How to start a low maintenance Perennial Garden

Monek Marie
Monek Marie ModeratorPosts: 2,474 admin

Low maintenance is always nice. There are some good ideas here and a few I would tweak.

I would mix edibles in here and still have low maintenance and I would look at edible flowers to add more use to the garden. Not that beauty and a fresh bouquet are not nice too.

I'm also not really a rototiller person and prefer natural methods is possible and usually us cardboard as a weed barrier instead of landscaping fabric.

Comments

  • VermontCathy
    VermontCathy Posts: 768 ✭✭✭✭

    I believe rototillers make a lot of sense for breaking new ground after you've purchased a new place, or are starting a new garden in a location that used to be lawn or heavy sod. But there is a good argument to be made for no-till methods after you have that garden going and have done the initial soil break-up.

    I've never understand the point of huge, non-edible flower gardens. They look pretty, but so do many edible plants. My apple trees are in bloom right now, my strawberries are starting to bloom, nasturtium flowers are edible, and so on. I would always suggest that edibles be the core of any home garden, with perhaps a few non-edible flowering plants added (particularly in deep shade, where wildflowers may thrive but few edibles would).

  • Tave
    Tave Moderator In the AndesPosts: 765 admin

    @VermontCathy Non-edible flowers bring in pollinators, and some of them help with pest control. My aloe (although medicinal) is blooming, and hummingbirds love it - hummingbirds also eat ants, aphids, fruit flies, gnats, weevils, beetles, mites, and mosquitoes. Additionally, many so-called inedible flowers are actually edible.

    I agree that when one is breaking new ground, it does help to till if the ground is too hard. Once the soil has recuperated from past abuse, it shouldn't need to be tilled anymore.

  • Monek Marie
    Monek Marie Moderator Posts: 2,474 admin

    My perennial beds are for pollinators and fresh cut flower of the home and for sale. But they are set up a bit different than what most people would put in a perennial bed

  • Lisa K
    Lisa K Posts: 776 ✭✭✭✭✭

    I have found that native plants usually are the best way for a low maintenance garden.

  • Cornelius
    Cornelius Posts: 417 ✭✭✭

    I think a mix of perennial and annual works pretty well (especially if the annual self seeds). I will be trying Echinacea and Calendula this year.

  • VermontCathy
    VermontCathy Posts: 768 ✭✭✭✭

    @Tave You are right about the pollinators. I tend to take them for granted because I have a healthy pollinator population, including bees and wasps. There is a lot of woods all around our property, with various wild plants growing along the borders, and plenty of dead standing wood to provide space for hives. The lawn is full of wildflowers, including alpine strawberries blooming right now, that aren't much affected by mowing. I don't use chemicals anywhere on the property.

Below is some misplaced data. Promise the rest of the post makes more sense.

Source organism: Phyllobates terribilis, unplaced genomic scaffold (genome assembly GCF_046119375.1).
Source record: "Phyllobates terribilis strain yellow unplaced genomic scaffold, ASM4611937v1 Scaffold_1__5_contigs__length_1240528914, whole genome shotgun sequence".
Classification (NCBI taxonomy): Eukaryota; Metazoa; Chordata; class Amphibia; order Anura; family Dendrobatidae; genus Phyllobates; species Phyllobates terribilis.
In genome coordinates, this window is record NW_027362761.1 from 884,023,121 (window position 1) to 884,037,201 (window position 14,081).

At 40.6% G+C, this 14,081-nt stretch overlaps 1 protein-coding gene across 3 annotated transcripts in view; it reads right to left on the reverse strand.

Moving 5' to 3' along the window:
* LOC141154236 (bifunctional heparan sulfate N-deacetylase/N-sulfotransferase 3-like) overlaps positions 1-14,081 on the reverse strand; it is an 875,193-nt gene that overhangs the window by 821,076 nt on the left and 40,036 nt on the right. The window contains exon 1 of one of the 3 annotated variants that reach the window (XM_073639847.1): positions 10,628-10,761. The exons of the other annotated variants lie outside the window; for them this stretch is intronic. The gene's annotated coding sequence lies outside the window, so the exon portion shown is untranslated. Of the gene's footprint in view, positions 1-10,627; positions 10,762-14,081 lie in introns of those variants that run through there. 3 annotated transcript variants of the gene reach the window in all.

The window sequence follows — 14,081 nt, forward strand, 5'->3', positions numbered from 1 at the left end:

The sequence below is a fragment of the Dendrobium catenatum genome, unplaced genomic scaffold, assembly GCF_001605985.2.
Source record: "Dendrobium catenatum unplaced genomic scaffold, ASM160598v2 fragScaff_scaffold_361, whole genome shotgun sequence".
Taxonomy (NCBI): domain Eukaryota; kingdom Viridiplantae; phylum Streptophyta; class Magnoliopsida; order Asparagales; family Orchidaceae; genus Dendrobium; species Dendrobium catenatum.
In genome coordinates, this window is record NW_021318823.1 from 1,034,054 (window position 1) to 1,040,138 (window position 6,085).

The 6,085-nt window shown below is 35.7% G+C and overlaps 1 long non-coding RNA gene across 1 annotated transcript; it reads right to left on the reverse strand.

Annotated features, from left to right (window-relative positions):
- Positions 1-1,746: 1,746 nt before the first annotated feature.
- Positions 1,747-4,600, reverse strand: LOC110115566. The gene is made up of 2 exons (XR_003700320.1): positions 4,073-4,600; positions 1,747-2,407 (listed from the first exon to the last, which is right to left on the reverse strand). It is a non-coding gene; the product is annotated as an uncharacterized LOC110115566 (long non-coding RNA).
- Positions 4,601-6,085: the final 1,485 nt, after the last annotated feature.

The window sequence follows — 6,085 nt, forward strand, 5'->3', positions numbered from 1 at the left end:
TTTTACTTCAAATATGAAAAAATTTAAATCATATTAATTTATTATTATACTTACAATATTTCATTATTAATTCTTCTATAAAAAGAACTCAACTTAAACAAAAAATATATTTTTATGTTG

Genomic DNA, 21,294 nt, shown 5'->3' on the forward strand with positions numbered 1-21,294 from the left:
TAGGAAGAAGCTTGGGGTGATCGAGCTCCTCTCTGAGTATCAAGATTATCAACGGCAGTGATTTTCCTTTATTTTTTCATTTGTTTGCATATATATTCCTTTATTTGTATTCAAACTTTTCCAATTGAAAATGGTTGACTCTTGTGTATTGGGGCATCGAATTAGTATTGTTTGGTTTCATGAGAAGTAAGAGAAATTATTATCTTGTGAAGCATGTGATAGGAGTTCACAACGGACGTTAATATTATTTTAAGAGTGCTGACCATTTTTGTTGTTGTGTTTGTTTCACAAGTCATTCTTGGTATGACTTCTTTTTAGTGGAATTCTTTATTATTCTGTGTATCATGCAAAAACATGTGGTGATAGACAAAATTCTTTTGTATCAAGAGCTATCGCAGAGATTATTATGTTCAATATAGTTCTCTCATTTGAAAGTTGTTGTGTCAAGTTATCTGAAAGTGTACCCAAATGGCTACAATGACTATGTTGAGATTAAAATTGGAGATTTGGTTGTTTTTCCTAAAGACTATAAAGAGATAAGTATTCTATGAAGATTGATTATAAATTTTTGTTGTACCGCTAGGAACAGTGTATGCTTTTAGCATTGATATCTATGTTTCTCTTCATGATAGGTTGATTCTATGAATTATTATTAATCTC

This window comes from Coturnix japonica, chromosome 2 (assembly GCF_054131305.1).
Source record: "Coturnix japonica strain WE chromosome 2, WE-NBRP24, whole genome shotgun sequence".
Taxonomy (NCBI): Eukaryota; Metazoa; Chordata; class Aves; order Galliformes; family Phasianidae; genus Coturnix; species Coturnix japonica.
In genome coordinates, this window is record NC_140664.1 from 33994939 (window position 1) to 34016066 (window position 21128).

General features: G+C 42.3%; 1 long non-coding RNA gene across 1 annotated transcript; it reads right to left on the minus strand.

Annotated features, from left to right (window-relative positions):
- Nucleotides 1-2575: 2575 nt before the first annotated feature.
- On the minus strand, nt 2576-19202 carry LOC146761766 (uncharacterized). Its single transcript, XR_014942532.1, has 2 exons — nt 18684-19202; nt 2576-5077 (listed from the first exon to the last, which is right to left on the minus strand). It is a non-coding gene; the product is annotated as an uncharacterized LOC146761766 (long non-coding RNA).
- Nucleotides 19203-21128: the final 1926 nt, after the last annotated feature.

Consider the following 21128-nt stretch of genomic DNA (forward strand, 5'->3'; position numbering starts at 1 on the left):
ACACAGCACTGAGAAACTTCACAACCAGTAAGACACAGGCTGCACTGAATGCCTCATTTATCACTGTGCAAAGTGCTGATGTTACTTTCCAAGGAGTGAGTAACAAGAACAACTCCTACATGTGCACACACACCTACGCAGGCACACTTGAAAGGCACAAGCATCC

The previous owners also put in a flower bed, and while I have struggled to maintain it, it still creates quite a few flowers each year. (It is in hard clay with a layer of heavy plastic over it to keep the weeds down, which makes it very difficult for me to dig there. And the weeds are taking it over anyway. Even some trees have managed to plant themselves there, and they have to be sawed back every year.)

    Many people do not have a healthy pollinator population, and would benefit from putting in some non-edible flowers that attract good pollinators. Zinnias are beautiful and appeal to both butterflies and hummingbirds!

  • Sharie
    Sharie Posts: 255 ✭✭✭

    My yard is a mixture of all kinds of plants. Pretty plants with flowers, maracuja and other vines, purple kale, nasturtiums to keep the butterflies off my other plants, herbs, ginger, aloes, yacon, lettuce, etc. I love the colors of cornflowers and forget me nots and borage so there's lots of that which reseeds. Feverfew is also awesome and pretty with ferns and roses. Sweet potatoes cover the bare and dry areas where not much likes to grow. It's windy and dry season now which means winter for me. I water every few days just enough to keep things alive but right now it's just maintenance time. Planning a whole new set up and enjoyed playing with this garden for a few years. Perennials are definitely where it's at!

Sign In or Register to comment.
When it comes to life, the critical thing is whether you take things for granted or take them with gratitude.

-Gilbert K. Chesterton

Howdy, Stranger!

It looks like you're new here. If you want to get involved, click one of these buttons!